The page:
All of those admonitions about “be careful what you wish for” and “there’s always a catch” did not apply in this situation. I am not sure what the moral of this story is, but sometimes our hearts do desire something that is right for us, something that is meant to be. Sometimes you do get exactly what you wish for, and it is awesome!


I am linking up with Jessica and Amy at Live Life Well. If you like this post, you may want to visit to read what other bloggers have to say!

live life well


I am linking up with Debbie at Dare 2 Hear. Check out the inspirational posts on her Tune in Thursdays. I am linking up with Char at Trekking Thru. Check out some moving inspirational blogs here. Also linking up with Clean Eats Fast Feets for her Week in Review. Check it out for some more great reads (including some very yummy recipes!) I am linking up with Eclectic Evelyn for her Words on Wednesday link up.

week in review Trekking  Tune in Thursday




  1. Wow! I love this post. Annie Dillard is one of my favorites as well, and her description of a water bug sucking out the insides of a frog (I think from your favorite book?) is one that has stayed with me, both the literal description, and all the metaphors that have come from it, for years! Now I want to read your insect book! 🙂

    Liked by 1 person

  2. I’m glad you were able to find the book after searching for so many years. Isn’t it ironic it was in front of you for all those years at your very own library. Maybe it needed some time before coming into your life.

    Happy Tuesday. Thanks for linking up.

    Liked by 1 person

    • True! I never thought of it in that way. Part of what made the book so special was the 15 year search to get it! Thank you for the opportunity to link up!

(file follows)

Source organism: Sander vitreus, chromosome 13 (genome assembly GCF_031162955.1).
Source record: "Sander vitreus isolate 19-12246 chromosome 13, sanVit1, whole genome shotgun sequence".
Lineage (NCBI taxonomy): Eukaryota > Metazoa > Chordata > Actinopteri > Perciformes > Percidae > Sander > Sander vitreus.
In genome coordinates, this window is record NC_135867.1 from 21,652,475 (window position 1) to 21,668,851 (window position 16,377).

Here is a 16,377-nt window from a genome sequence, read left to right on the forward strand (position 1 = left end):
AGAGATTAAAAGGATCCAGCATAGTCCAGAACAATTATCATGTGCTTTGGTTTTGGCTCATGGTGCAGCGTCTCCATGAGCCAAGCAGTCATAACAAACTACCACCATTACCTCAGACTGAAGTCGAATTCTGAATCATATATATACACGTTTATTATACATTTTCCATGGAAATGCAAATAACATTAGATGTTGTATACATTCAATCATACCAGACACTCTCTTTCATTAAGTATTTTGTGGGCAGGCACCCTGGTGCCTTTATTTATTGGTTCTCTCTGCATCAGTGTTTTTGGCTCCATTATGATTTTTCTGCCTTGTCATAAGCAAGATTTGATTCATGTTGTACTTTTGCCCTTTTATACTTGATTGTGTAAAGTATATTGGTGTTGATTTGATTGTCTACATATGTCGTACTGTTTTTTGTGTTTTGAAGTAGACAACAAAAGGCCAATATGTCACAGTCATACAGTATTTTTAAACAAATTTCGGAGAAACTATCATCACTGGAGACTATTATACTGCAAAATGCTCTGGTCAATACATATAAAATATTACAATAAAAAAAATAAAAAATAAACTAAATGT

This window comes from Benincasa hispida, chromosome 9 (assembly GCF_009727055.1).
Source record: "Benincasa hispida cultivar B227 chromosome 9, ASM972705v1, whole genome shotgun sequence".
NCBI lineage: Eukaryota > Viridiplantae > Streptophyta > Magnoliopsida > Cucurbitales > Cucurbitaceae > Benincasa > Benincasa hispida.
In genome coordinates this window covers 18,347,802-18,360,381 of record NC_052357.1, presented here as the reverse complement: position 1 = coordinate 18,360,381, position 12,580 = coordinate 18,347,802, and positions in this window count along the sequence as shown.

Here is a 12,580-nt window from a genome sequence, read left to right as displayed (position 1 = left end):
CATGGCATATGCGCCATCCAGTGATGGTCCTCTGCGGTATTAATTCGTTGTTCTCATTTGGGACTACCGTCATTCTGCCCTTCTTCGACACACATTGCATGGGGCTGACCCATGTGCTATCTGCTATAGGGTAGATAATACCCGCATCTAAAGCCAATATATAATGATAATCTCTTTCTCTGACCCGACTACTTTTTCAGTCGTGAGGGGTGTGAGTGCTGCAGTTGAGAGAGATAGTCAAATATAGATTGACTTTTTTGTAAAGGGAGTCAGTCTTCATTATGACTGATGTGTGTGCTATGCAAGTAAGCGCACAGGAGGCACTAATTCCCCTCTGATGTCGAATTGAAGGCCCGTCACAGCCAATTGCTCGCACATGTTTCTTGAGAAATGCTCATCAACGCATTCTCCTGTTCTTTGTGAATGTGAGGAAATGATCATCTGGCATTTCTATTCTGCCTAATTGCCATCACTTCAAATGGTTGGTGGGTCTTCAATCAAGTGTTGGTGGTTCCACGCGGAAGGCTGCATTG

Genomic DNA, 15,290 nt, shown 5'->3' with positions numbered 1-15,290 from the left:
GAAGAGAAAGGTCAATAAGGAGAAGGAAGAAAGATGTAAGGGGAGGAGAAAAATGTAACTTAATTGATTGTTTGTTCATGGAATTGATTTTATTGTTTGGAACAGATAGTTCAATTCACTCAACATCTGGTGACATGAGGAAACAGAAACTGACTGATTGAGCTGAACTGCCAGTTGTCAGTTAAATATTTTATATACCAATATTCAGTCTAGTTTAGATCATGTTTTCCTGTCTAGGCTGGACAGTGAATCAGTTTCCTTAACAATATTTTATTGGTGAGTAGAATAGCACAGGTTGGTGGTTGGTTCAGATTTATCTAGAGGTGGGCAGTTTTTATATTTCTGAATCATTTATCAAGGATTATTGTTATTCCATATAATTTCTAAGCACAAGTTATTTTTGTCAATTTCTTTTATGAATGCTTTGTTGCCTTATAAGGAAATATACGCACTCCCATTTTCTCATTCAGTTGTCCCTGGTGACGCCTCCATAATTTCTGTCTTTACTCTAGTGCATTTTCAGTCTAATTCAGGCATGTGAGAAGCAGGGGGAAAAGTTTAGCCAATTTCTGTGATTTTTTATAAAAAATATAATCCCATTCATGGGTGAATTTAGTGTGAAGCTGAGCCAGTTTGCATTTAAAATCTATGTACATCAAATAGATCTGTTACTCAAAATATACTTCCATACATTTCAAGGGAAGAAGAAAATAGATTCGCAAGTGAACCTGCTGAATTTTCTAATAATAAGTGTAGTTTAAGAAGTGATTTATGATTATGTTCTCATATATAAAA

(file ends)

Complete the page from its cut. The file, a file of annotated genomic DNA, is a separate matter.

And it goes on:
3. Not a fan of bugs, even though I’ve had to do my own bug collection in high school and more with my homeschooled kids. There are so many different kinds and I can appreciate the vast creativity of our God when even looking at creepy crawlies! such attention to detail, it’s actually awe inspiring!

    Liked by 1 person

  4. This is so awesome and makes my heart so happy!!! I had the same experience with a book! When I was in the 3rd grade I read two books, one called Magic in the Park and one called Polar Icecaps (I think). I have searched and searched for these two books for years and years (alot of them since I am now 39!!!) This past year I was at the tiny library here in my town that we moved to only a year ago. I had actually only been to this library a handful of times. As I was looking for a book for my son I stumbled upon THE book! I was floored! I was such a God moment! I have searched and searched eBay and Amazon and could not find it anywhere! The crazy thing is, if you search Amazon now for Magic in the Park, you can easily find it! I did not want to finish it either, but alas I did not own it, so I had to. I kept it out for the whole time and had a very hard time giving it back!

    Thank you for your story!



    Liked by 1 person